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## Python Programming – Array Creation Routines

NumPy offers a lot of array creation routines for different circumstances. arrange ( ) is one such function based on numerical ranges. It’s often referred to as np. arrange ( ) because np is a widely used abbreviation for NumPy.
This function takes the start index of the array, the end index, and the step size (which is optional) and returns an array object containing evenly spaced values within a given range. The format of the function is as follows:
numpy.arange(start, stop, step, dtype)
The first three parameters determine the range of the values, while the fourth specifies the type of the elements:

1. the start is the number (integer or decimal) that defines the first value in the array.
2. the stop is the number that defines the end of the array and is not included in the array.
3. the step is the number that defines the spacing (difference) between every two consecutive values in the array and defaults to 1.
4. The dtype specifies the datatype for the Numpy array.

For example,
>>> np.arange ( start=1 , stop = 10 , step = 3 )
array([1, 4, 7])
In the above example, the start is 1; so, the first element of the array is 1. step is 3, i.e., your second value is 1+3, that is 4, while the third value in the array is 4+3, which equals 7.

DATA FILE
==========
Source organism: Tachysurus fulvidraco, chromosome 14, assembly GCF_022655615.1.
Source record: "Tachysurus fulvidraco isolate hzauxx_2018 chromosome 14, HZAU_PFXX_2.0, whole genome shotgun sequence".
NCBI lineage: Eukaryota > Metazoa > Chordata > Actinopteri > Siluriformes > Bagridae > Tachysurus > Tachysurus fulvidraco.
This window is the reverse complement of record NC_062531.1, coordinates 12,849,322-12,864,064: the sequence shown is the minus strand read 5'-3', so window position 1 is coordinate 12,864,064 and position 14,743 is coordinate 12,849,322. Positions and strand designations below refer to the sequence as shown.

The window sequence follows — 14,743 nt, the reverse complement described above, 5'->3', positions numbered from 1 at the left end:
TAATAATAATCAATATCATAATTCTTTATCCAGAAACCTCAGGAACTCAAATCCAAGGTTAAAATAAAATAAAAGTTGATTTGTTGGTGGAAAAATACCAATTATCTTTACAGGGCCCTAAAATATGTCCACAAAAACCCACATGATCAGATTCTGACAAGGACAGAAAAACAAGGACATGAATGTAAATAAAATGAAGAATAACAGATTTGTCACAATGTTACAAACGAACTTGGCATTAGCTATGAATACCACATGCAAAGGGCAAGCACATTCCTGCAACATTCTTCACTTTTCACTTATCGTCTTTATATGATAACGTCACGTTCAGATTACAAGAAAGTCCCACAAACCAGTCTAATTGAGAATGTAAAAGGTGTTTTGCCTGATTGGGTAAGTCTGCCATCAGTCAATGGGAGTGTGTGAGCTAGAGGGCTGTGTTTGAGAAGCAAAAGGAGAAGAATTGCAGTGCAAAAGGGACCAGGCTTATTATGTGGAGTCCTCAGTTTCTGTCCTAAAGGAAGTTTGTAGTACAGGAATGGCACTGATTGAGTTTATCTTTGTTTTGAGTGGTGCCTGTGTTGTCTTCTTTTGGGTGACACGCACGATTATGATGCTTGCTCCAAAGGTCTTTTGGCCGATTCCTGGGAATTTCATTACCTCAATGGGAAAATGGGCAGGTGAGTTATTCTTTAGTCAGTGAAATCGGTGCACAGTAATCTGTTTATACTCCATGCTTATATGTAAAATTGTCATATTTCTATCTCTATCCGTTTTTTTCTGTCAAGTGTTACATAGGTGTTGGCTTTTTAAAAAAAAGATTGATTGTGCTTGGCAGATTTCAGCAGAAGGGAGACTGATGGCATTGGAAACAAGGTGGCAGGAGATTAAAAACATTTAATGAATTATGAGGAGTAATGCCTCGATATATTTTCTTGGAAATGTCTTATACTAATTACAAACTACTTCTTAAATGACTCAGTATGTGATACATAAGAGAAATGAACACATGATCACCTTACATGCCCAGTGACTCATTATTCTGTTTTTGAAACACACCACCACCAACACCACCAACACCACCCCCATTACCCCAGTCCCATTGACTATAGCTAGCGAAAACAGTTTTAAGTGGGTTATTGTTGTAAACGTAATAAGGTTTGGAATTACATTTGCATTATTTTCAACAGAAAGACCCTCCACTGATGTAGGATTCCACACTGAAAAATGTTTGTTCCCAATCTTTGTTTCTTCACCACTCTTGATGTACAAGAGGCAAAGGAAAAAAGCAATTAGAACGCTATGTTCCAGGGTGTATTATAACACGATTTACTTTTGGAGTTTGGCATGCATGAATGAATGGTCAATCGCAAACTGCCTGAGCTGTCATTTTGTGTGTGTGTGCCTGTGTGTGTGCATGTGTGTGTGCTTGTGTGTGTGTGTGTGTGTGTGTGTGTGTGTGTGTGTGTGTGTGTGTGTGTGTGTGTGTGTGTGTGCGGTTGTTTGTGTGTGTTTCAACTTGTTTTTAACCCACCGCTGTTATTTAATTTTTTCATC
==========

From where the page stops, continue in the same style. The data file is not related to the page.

You can pass start, stop, and step as positional arguments as well:
>>> np.arange(1, 10, 3)
array([1, 4, 7])
You can omit step. In this case, arange() uses its default value of 1. The following two statements are equivalent:
>>> np.arange(start=l, stop=10, step=l)
array ([1, 2, 3, 4, 5, 6, 7, 8, 9])
>>> np.arange(start=l, stop=10)
array([1, 2, 3, 4, 5, 6, 7, 8, 9])
The start, stop and step attribute provide the values for a numerical range, start and step values are optional. When only stop value is given, the numer-ical range is generated from zero to stop value with step 1. dtype is the type of the elements of the output array. (See Figure 13.14).

 >>> np . arange ( 7 , dtype= float ) array ( [ 0 . , 1 . , 2 . , 3 . , 4 . , 5 . , 6 . ] ) >>> arr1 = np . arange ( 10 , 20 , 2, np.float32 ) >>> arr1 array ( [ 10 . , 12 . , 14 . , 16 . , 18 . ] , dtype = float32 ) >>>I

Remember that the arange method returns an array that starts with the starting index and ends at one index less than the end index.

Let’s Try

 >>> np . arange ( 1 , 10 ) >>> np . arange ( start = 0 , stop = 10 , step = 1 ) >>> np . arange ( 0 , 10 , 1 ) >>> np . range ( 10 )

Providing Negative Arguments

If you provide negative values for start or both start and stop , and have a positive step , then arange ( ) will work the same way as with all positive arguments:
>>> np . arange ( -5 , -1 )
array ([ -5 , -4 , -3 , -2 ])
>>> np . arange ( -8 , -2 , 2 )
array ([-8, -6 , -4])
>>> np . arange (-5 , 6, 4 )
array ( [-5 , -1 , 3 ] )

Counting Backwards

Sometimes you want an array with the values decrementing from left to right. In such cases, you can use arange ( ) with a negative value for step ,and with a start greater than stop:
>>> np.arange(5, 1, -1)
array([5, 4, 3, 2])
>>> iip. arange (7, 0, -3)
array([7, 4, 1])